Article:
Chapter 3: I really liked reading about the variables that influence intercultural communication competence. The variables included: cognitive complexity, ethnocentrism, empathy, interaction involvement, motivation, and positive global attitude. When my group presents our project in class, we will be focusing on empathy. Empathy is the “ability to put yourself in someone else’s proverbial shoes and experience the thoughts and emotions from that person’s perspective,” (page 53).
Chapter 4: I thought photo 4.1 and the caption was very interesting to read. The caption says “Do you remember when you were not aware of cultural expectations? Newborns come into the world without culture. Yet, even at this young age, gender and class identities are being constructed through a blue bath mat, indoor plumbing and expensive toys.”
Babakieuria video: I came ten minutes late to class so I had no idea what was going on in the Babakieuria. I was extremely confused trying to figure out whether this was serious or satire, but once I heard the name “Babkieuria” things began to click for me. The short film was a take on racial stereotypes between aboriginal Australians and Australians from European descent. I thought it was very interesting to see the roles reversed.
My name is Abby Bridges Nielson. I was born and raised in Las Vegas, Nevada and moved to Alpine, Utah my junior year of high school. I went to Utah State for a couple of years before transferring down to Utah Valley University.. I love it here! After switching my major three times, I can finally say that I LOVE what I am doing now- Speech Communications. This is my senior year. After I graduate, my husband and I have plans to move to Hawaii and maybe spend summers in Bali, Indonesia. I am a yoga instructor and love living a holistic lifestyle. I am very excited to take this class because I love learning about other cultures and am on the path to becoming the most compassionate and loving world citizen that I can be!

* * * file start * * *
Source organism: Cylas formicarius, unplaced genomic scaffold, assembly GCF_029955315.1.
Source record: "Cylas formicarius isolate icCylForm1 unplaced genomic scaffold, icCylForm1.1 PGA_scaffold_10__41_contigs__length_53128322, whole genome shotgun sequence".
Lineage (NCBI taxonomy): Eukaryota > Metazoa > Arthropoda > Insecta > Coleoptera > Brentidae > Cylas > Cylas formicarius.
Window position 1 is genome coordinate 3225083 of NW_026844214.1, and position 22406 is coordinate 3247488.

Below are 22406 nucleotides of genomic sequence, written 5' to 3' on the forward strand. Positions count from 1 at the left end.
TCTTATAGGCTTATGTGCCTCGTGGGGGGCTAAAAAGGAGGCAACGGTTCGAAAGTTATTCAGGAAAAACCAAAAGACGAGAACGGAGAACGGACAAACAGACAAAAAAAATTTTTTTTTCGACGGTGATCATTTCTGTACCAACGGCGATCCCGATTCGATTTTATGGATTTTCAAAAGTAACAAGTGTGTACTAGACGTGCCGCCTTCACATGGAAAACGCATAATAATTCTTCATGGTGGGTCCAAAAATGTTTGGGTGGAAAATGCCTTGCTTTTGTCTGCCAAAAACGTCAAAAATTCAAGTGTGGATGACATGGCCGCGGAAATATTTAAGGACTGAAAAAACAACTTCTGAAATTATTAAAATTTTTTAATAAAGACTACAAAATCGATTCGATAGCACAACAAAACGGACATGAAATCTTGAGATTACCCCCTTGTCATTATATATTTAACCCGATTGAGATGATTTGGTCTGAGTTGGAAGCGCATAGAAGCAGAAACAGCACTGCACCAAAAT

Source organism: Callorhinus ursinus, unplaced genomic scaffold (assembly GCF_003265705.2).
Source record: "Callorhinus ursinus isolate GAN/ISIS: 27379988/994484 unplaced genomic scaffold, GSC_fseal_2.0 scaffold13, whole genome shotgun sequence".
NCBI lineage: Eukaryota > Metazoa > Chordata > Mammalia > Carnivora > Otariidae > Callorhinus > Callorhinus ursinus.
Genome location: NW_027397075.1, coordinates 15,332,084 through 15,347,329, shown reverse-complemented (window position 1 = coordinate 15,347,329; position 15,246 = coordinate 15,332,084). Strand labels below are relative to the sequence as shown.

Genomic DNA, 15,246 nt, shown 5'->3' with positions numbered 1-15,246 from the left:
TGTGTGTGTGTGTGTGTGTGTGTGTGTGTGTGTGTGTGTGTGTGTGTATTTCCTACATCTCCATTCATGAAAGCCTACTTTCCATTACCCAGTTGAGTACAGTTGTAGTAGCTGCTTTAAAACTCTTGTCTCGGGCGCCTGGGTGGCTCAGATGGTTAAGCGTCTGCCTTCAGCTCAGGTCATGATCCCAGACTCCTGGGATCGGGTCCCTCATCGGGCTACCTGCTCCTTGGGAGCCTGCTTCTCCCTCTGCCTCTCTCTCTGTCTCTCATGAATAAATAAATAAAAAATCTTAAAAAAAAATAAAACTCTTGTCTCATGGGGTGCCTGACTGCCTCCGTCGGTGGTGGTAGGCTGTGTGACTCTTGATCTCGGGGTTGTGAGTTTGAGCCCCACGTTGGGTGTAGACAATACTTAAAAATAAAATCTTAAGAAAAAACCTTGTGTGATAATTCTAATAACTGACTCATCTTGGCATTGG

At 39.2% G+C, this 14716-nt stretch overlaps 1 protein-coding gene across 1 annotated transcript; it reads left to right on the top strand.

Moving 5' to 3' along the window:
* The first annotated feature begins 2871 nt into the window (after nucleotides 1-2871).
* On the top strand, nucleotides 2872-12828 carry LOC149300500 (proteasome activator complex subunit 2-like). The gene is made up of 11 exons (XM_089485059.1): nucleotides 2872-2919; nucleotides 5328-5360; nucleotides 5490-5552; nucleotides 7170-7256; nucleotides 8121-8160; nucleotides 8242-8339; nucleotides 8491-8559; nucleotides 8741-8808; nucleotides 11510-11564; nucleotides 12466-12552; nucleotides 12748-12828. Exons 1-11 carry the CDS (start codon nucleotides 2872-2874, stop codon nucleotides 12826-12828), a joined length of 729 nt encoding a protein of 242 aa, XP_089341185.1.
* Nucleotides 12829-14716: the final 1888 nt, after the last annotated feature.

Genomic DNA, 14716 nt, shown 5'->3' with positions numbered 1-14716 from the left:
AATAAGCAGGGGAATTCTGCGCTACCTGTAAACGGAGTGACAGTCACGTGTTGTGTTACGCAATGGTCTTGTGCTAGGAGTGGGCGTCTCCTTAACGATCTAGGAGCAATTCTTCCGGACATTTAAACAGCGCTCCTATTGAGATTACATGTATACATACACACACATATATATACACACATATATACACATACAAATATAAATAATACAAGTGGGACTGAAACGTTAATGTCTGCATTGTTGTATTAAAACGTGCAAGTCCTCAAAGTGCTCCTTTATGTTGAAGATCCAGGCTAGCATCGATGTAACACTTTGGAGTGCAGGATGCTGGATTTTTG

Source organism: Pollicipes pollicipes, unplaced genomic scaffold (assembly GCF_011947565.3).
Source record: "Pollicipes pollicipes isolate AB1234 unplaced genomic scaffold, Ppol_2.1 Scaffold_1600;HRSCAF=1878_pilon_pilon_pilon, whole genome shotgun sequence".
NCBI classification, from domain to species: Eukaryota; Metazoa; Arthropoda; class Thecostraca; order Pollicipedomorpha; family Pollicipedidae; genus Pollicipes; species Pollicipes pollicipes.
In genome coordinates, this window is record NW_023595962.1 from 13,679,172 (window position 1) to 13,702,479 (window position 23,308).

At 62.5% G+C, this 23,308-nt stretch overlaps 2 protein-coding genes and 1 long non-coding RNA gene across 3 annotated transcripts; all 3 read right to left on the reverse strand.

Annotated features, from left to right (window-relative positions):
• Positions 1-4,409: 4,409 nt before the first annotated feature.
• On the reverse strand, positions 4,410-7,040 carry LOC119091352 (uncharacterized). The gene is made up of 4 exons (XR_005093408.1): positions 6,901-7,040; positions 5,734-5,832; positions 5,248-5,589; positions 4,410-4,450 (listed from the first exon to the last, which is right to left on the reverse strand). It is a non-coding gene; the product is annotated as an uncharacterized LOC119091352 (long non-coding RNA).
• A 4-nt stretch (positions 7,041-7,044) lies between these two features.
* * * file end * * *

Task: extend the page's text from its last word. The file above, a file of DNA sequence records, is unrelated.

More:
In chapter one, the text touched on diversity. Growing up in Las Vegas, I was surrounded by all different types of people. My friends taught me a lot about their culture, and I am extremely grateful for it! My next door neighbor was from Thailand and she taught me how they pray and worship. At first I thought it was odd because it was so different from what I was accustomed to, but it helped me realize that everyone is different, and that’s what makes us human and so special. My dad also introduced me to a lot of different cultures – through food. When we lived in Las Vegas, I was about six years old when my dad and I started doing weekly date nights where we went and tried a new type of food from a different culture. We had Ethiopian (that we ate with our hands and sat on the ground) and we ate a Vietnamese speciality, pho, where I first learned how to use chopsticks. We ate Mexican cow tongue street tacos, buttered croissants from a local french bakery, curries that were so spicy I would cry, and countless bowls of Japanese ramen. I truly believe that my weekly date nights with my dad opened my eyes to the world. At six years old, through food, I was able to recognize how diverse this world truly is, and how fun it is to truly embrace all culture!
In chapter two, the idea of going into a country without any background knowledge was addressed. Last summer, my sister and I spent a month in Bali, Indonesia. While Bali has become fairly westernized, most of the surrounding areas are not. One weekend, we took a little weekend trip over to the island Lombok, and had to learn a very hard lesson. After spending most of the day walking around the island in little bikinis, and receiving many dirty glances, we did some research. It turns out that Lombok is predominately Muslim, so our exposed bodies were extremely offensive and rude to the community. We felt so terrible that we didn’t do research; our intent wasn’t to insult the community. However, after this experience I have learned to do my research before entering a country that is foreign to me.